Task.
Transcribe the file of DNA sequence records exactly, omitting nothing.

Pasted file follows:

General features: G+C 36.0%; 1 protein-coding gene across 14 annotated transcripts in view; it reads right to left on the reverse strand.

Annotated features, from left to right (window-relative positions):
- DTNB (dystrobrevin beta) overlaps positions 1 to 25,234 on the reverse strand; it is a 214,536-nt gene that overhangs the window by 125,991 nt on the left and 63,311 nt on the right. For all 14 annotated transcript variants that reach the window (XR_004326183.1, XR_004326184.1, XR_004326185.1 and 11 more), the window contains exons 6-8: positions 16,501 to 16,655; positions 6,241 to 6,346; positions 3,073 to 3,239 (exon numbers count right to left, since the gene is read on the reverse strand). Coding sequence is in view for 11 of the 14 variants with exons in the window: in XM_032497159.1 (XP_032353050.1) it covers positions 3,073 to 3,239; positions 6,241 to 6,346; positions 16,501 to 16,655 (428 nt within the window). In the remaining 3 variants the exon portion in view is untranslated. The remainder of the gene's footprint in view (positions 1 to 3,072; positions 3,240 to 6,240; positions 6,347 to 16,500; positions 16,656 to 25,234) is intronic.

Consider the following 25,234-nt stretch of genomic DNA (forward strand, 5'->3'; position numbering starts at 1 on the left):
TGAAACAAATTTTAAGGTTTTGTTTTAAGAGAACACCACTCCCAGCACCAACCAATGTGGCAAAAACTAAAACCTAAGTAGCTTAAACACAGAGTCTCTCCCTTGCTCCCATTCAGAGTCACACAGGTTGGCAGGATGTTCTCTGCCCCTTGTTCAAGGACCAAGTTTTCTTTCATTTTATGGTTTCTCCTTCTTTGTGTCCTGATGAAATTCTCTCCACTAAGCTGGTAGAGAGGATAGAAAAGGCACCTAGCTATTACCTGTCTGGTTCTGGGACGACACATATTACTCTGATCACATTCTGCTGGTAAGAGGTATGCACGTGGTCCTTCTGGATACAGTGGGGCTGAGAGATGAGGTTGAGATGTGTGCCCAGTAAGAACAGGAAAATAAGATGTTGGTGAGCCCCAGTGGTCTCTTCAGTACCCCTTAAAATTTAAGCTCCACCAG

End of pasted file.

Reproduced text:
General features: G+C 36.0%; 1 protein-coding gene across 14 annotated transcripts in view; it reads right to left on the reverse strand.

Annotated features, from left to right (window-relative positions):
- DTNB (dystrobrevin beta) overlaps positions 1 to 25,234 on the reverse strand; it is a 214,536-nt gene that overhangs the window by 125,991 nt on the left and 63,311 nt on the right. For all 14 annotated transcript variants that reach the window (XR_004326183.1, XR_004326184.1, XR_004326185.1 and 11 more), the window contains exons 6-8: positions 16,501 to 16,655; positions 6,241 to 6,346; positions 3,073 to 3,239 (exon numbers count right to left, since the gene is read on the reverse strand). Coding sequence is in view for 11 of the 14 variants with exons in the window: in XM_032497159.1 (XP_032353050.1) it covers positions 3,073 to 3,239; positions 6,241 to 6,346; positions 16,501 to 16,655 (428 nt within the window). In the remaining 3 variants the exon portion in view is untranslated. The remainder of the gene's footprint in view (positions 1 to 3,072; positions 3,240 to 6,240; positions 6,347 to 16,500; positions 16,656 to 25,234) is intronic.

Consider the following 25,234-nt stretch of genomic DNA (forward strand, 5'->3'; position numbering starts at 1 on the left):
TGAAACAAATTTTAAGGTTTTGTTTTAAGAGAACACCACTCCCAGCACCAACCAATGTGGCAAAAACTAAAACCTAAGTAGCTTAAACACAGAGTCTCTCCCTTGCTCCCATTCAGAGTCACACAGGTTGGCAGGATGTTCTCTGCCCCTTGTTCAAGGACCAAGTTTTCTTTCATTTTATGGTTTCTCCTTCTTTGTGTCCTGATGAAATTCTCTCCACTAAGCTGGTAGAGAGGATAGAAAAGGCACCTAGCTATTACCTGTCTGGTTCTGGGACGACACATATTACTCTGATCACATTCTGCTGGTAAGAGGTATGCACGTGGTCCTTCTGGATACAGTGGGGCTGAGAGATGAGGTTGAGATGTGTGCCCAGTAAGAACAGGAAAATAAGATGTTGGTGAGCCCCAGTGGTCTCTTCAGTACCCCTTAAAATTTAAGCTCCACCAG